Humans are rushing towards their own extinction, says study

We’ve known for years that biodiversity has been severely threatened by the very earthly phenomenon that is behind Britain’s highest recorded July day and male lizards turning female: humans (otherwise called global warming, climate change, habitat destruction, pollution etc). But it isn’t often that we turn that knowledge on ourselves.

In a study titled Accelerated modern human–induced species losses: Entering the sixth mass extinction published on 19th June 2015 in Science Advances, Ceballos et al. suggest that humans might be hurtling towards extinction, along with all the other species on the planet.

Even when using a very conservative baseline for the extinction rate of one animal group, vertebrates, and not taking into account the game-changing force that is climate change, the scientists concluded that a sixth mass extinction was imminent. Yes, that means everyone, all animals, including us. A process that should have taken 800 to 10 000 years to occur may now take just 3 human lifetimes to occur.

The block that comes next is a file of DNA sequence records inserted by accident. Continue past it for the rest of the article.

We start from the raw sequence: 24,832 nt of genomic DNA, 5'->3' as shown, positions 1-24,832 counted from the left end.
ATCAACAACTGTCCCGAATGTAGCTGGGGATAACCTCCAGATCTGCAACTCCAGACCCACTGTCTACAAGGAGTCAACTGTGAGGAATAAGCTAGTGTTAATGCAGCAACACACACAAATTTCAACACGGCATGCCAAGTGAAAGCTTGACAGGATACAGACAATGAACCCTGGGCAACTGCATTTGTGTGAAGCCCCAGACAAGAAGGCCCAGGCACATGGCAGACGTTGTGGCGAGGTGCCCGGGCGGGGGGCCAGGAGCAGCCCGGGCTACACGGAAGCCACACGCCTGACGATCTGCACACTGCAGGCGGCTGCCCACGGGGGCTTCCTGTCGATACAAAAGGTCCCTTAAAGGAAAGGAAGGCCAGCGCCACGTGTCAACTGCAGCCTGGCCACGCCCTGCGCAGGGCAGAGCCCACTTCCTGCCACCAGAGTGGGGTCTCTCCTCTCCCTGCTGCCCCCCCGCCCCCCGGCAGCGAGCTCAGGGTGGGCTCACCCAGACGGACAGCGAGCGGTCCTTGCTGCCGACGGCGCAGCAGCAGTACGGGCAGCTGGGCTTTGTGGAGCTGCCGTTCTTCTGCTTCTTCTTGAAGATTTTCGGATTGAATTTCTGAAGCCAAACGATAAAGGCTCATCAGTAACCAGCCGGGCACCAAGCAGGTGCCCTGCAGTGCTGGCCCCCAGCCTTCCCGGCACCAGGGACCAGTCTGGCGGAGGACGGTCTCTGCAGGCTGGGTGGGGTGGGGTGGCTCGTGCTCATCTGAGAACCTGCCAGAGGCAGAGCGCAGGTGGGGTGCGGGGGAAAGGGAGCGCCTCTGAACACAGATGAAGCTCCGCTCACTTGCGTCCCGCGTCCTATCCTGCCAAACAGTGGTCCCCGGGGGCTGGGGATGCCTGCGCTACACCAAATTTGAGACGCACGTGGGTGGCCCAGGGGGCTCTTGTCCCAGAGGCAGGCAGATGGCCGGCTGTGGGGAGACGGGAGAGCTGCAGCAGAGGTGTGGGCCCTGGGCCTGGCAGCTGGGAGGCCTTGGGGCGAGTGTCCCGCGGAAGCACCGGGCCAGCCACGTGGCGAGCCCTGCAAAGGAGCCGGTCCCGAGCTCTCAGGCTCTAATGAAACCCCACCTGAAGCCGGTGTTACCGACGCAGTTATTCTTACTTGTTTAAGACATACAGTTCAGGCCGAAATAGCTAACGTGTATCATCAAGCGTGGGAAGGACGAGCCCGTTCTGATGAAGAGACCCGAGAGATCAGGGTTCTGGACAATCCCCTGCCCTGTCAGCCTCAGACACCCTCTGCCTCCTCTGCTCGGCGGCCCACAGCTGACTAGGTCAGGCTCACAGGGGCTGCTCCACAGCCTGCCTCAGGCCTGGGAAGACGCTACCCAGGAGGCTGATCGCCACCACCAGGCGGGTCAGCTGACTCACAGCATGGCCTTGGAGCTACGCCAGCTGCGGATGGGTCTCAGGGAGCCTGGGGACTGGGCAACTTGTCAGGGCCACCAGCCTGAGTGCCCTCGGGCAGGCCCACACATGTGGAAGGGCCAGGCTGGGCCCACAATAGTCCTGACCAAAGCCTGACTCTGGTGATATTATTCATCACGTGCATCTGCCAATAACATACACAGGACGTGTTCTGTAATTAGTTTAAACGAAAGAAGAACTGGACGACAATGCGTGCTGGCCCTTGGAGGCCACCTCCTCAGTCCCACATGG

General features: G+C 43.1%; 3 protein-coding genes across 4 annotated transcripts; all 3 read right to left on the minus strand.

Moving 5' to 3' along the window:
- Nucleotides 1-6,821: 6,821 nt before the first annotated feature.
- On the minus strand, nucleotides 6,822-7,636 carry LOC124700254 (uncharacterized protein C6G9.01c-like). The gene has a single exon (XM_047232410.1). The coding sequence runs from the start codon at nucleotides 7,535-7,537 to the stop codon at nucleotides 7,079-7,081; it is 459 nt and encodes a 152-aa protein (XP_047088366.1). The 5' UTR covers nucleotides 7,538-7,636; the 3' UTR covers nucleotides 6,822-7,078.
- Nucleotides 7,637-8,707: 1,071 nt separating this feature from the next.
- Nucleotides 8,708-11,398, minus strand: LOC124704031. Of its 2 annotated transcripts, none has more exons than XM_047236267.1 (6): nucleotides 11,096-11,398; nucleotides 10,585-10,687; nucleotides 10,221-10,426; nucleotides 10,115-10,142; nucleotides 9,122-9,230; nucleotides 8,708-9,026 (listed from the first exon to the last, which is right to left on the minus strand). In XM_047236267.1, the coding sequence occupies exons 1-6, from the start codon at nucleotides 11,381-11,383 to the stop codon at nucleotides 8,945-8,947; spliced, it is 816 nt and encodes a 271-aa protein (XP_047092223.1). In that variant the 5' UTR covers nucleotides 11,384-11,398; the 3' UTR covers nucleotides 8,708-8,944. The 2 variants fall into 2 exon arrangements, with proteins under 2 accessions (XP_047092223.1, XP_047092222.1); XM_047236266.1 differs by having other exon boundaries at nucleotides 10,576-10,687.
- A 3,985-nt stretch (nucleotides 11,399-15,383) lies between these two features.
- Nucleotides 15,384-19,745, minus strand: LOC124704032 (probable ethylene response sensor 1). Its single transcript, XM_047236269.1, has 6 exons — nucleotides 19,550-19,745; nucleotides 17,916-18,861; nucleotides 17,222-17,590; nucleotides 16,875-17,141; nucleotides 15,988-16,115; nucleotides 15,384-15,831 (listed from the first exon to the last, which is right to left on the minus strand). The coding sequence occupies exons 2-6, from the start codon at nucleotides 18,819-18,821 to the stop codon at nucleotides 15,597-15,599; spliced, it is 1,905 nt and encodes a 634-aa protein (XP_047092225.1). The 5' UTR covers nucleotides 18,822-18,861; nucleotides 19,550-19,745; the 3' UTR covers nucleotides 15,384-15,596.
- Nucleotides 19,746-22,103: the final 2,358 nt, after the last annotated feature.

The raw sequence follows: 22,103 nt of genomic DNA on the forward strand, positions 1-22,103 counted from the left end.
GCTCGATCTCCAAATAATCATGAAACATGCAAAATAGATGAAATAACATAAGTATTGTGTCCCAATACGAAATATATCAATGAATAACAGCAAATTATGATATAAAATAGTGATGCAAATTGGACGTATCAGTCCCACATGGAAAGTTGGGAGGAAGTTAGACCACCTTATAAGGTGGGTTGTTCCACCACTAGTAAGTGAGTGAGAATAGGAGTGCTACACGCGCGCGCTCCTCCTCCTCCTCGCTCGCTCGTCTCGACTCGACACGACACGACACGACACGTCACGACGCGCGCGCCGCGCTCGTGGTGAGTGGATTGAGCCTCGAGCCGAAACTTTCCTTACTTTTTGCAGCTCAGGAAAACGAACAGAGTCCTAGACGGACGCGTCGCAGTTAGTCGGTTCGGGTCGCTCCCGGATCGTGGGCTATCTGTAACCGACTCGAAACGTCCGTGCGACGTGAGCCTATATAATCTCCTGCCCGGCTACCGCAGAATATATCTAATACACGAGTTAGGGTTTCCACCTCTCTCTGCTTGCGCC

Using comparison rates of previous known species-wide extinction events, analysts found that even when very conservative figures were used, the rate of extinction of vertebrate species is up to 100 times higher than in previous extinctions. Although humans have not yet discovered the total number of species of vertebrates, based on the approximate 88%-100% of known bird species, 44% of known reptile species, and 38% of known fish species, if the current rate of extinction of these known species were to continue, then we could be looking at a disaster similar to that of the dinosaurs disappearing 65 million years ago.

We humans have known that something like this might happen to the world, although we often see ourselves surviving such an event, instead of being a casualty of the ultimate factor which ends the temperate environment needed for the animals on Earth to survive. Efforts to find a new planet for human civilisation to transfer to e.g. the Mars One project to the exploration of the Kepler telescope, have generated hope for humankind’s survival. After all, says Dr Charley Lineweaver of ANU, “if we don’t find one, maybe we’ll go extinct.”

But what about all the important beings left here to die? The importance of other earthly beings cannot be ignored; without them, our crops will not be pollinated and we will have almost no food (whether you’re a vegetarian or meat-eater), we will lose our non-human companions (cat memes will become historical), and there will basically be no tourism industry to speak of (say goodbye to the Great Barrier Reef).

Don’t panic just yet though; intensified conservation efforts may save the world from the sixth great extinction. Unfortunately the window for decisive action is closing, and we must act very quickly to save ourselves.

Feature image: Joseph Illingworth